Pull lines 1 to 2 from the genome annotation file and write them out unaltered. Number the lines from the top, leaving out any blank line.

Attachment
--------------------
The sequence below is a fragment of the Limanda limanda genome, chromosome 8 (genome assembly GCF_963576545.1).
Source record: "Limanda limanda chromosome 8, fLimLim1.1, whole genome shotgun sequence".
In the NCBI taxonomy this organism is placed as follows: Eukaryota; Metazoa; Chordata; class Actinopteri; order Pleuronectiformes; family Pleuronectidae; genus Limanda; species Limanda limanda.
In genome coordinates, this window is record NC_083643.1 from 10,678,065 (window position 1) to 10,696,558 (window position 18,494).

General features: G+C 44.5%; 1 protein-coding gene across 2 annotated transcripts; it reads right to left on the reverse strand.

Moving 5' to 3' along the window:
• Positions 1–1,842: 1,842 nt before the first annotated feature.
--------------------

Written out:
The sequence below is a fragment of the Limanda limanda genome, chromosome 8 (genome assembly GCF_963576545.1).
Source record: "Limanda limanda chromosome 8, fLimLim1.1, whole genome shotgun sequence".